The three most crucial components determining the aggregate demand and therefore also the level of economic activity are

(i) consumer behavior modeled by the consumption function (2)

(ii) entrepreneurial behavior modeled by the investment function (3)

(iii) governmental fiscal policy (the monetary sector was excluded for the sake of simplicity) which determines government expenditures G and tax rates, i.e. the function T(Y).

The importance of the assumption of a well functioning market, which justifies the validity of the equilibrium condition (4), cannot be overemphasized. If, for example, aggregate consumption were constrained by the supply of consumer goods rather than by demand, then empirical estimates obtained by regressing the observed consumption expenditures on the observed disposable income would not properly represent consumer behavior.


It is quite obvious that the model described above cannot account adequately for a Soviet-type economy, where planners set production targets, allocate resources, and fix prices and wages, and where market forces cannot exert their spontaneous equilibrating function.

 Because consumers obviously cannot consume what has not been produce and the output of consumer goods is clearly determined by planners, it can be argued that the macroeconomic consumption function in the Soviet-type economy would represent the planners' rather than the consumers' behavior. On the other hand, consumer goods are not rationed - at least not in the recent form of the Soviet-type economy – so that the individual consumer is free to spend his disposable income as he wishes and particularly he cannot be forced to consume what he does not want. This may imply that the macroeconomic consumption function could represent the behavior of consumers in dividing their disposable income between consumption expenditures and saving as it does in market economies.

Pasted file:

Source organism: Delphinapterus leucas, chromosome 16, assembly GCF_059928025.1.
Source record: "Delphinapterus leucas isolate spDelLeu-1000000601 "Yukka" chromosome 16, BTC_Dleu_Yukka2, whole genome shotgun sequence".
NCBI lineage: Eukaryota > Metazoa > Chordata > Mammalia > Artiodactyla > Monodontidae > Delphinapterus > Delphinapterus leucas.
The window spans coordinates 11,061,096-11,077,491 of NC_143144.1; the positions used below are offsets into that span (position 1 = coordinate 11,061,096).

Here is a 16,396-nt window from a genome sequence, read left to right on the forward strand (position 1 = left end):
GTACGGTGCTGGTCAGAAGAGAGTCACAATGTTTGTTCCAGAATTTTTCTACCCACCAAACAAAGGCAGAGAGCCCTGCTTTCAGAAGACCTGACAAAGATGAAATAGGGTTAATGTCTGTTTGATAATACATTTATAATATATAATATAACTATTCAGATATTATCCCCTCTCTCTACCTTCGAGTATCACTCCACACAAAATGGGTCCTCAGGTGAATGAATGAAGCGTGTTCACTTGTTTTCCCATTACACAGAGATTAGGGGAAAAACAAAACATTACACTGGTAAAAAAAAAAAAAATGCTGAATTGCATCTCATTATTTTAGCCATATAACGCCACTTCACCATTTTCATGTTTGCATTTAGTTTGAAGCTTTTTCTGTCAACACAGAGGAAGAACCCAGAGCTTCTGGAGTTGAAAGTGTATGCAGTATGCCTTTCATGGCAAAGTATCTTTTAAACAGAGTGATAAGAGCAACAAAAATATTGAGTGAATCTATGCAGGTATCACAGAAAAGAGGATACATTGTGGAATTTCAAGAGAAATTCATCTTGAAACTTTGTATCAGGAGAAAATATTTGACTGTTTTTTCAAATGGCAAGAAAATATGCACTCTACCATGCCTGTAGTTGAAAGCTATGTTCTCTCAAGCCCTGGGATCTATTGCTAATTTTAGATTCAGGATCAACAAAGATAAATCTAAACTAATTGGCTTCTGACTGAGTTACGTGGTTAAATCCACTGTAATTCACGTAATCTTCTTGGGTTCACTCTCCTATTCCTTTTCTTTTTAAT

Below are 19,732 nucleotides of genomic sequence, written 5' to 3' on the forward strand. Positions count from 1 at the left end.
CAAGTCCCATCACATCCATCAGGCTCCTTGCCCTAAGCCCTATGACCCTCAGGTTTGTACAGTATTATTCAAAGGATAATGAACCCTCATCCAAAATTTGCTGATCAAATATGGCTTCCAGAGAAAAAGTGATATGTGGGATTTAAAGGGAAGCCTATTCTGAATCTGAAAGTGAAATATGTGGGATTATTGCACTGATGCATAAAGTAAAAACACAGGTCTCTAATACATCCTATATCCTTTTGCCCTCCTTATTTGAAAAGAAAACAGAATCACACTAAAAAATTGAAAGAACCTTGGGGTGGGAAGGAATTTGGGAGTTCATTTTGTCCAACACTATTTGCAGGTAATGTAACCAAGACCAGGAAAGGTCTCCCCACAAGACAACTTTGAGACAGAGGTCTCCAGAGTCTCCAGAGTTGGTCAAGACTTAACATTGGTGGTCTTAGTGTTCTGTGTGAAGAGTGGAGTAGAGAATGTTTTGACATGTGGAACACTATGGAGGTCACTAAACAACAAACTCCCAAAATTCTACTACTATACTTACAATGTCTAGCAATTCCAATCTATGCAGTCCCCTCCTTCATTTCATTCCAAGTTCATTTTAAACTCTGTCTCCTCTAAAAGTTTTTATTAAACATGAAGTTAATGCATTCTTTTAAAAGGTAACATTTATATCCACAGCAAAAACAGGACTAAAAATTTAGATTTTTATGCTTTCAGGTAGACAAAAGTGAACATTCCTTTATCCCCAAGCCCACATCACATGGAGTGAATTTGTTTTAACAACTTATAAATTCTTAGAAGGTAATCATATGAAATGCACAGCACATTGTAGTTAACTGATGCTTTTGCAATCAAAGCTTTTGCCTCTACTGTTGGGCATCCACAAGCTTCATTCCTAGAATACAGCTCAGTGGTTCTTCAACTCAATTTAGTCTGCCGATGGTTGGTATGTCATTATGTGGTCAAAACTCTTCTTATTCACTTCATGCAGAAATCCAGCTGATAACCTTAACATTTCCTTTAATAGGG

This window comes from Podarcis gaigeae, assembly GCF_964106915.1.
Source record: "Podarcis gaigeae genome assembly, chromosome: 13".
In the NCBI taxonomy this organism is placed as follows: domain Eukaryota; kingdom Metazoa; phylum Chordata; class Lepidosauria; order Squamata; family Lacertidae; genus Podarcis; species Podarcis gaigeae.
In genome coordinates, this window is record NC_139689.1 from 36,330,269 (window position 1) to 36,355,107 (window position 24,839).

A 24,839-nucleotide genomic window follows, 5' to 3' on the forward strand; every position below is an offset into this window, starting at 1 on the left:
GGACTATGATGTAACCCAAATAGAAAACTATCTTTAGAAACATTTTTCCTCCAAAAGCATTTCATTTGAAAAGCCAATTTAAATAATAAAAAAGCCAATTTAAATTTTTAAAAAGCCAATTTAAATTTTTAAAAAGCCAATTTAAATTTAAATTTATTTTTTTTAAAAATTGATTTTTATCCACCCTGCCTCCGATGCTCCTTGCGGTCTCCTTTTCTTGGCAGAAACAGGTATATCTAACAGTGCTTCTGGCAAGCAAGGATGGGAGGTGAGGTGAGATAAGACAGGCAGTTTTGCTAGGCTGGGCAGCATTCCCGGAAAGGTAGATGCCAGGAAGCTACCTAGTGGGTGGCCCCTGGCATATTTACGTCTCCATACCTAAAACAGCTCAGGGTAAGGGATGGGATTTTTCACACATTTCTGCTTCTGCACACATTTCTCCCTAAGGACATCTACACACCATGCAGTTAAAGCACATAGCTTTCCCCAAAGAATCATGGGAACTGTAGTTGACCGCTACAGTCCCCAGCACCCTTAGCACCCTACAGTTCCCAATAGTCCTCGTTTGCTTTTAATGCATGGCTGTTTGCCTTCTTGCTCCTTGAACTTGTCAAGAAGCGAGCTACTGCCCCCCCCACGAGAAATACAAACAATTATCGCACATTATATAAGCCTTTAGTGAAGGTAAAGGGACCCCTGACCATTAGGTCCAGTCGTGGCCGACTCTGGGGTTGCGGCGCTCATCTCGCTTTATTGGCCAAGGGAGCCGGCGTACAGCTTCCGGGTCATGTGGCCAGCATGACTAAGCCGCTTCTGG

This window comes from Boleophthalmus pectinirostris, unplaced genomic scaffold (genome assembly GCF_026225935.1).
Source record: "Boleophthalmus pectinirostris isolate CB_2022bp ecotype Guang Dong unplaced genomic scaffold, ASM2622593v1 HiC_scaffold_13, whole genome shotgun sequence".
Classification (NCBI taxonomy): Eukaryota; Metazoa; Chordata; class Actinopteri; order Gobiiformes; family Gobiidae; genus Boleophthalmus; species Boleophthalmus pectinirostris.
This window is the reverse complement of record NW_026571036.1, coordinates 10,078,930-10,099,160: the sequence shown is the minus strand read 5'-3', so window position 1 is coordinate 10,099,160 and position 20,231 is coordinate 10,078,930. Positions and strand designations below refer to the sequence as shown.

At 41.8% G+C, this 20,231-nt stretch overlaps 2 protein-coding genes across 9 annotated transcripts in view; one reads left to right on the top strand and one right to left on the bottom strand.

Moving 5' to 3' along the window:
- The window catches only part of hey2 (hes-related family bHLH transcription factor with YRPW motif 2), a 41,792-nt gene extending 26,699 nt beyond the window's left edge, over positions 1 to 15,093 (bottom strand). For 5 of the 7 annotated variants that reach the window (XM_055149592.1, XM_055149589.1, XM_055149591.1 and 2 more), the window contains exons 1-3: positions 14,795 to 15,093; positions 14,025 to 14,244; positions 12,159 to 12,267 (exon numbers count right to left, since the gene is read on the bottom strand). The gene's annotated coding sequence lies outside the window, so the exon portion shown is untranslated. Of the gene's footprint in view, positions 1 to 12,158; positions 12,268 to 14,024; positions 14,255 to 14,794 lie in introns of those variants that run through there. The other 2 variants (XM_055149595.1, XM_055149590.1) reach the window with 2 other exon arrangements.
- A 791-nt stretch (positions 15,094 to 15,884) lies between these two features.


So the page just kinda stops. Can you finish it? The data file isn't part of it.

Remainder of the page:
As we shall see, these two seemingly contradictory views can be reconciled, if the model is made to contain two behavioral equations rather than one.

The first equation, which can be conveniently named "the planners' consumption function'', would model the determination of the supply of consumer goods, while the second equation, or "the consumers’ consumption function", would model the demand for consumer goods. The place of these two equations in the overall model can be seen from the following exposition.4

In their attempt to coordinate the economy, planners use a complex system of partial (individual) and aggregate (synthetic) balance sheets. We shall describe them in a simplified way, using the familiar input-output notation.


The interrelated system of material balance sheets for individual products can be described by the following input-output equation


q = Aq + c + i + g


is a matrix of planned norms of technological consumption (input-output coefficients)


 is a vector of output targets for the production of individual goods


 is a vector of targets for the supply of consumer goods


is a vector of targets for the supply of investment goods


 is a vector of targets for the supply of other final products.


Given the technologically determined5 matrix A, planners must simultaneously determine vectors q, c, i, and g in such a way that the balance conditions (6) are met.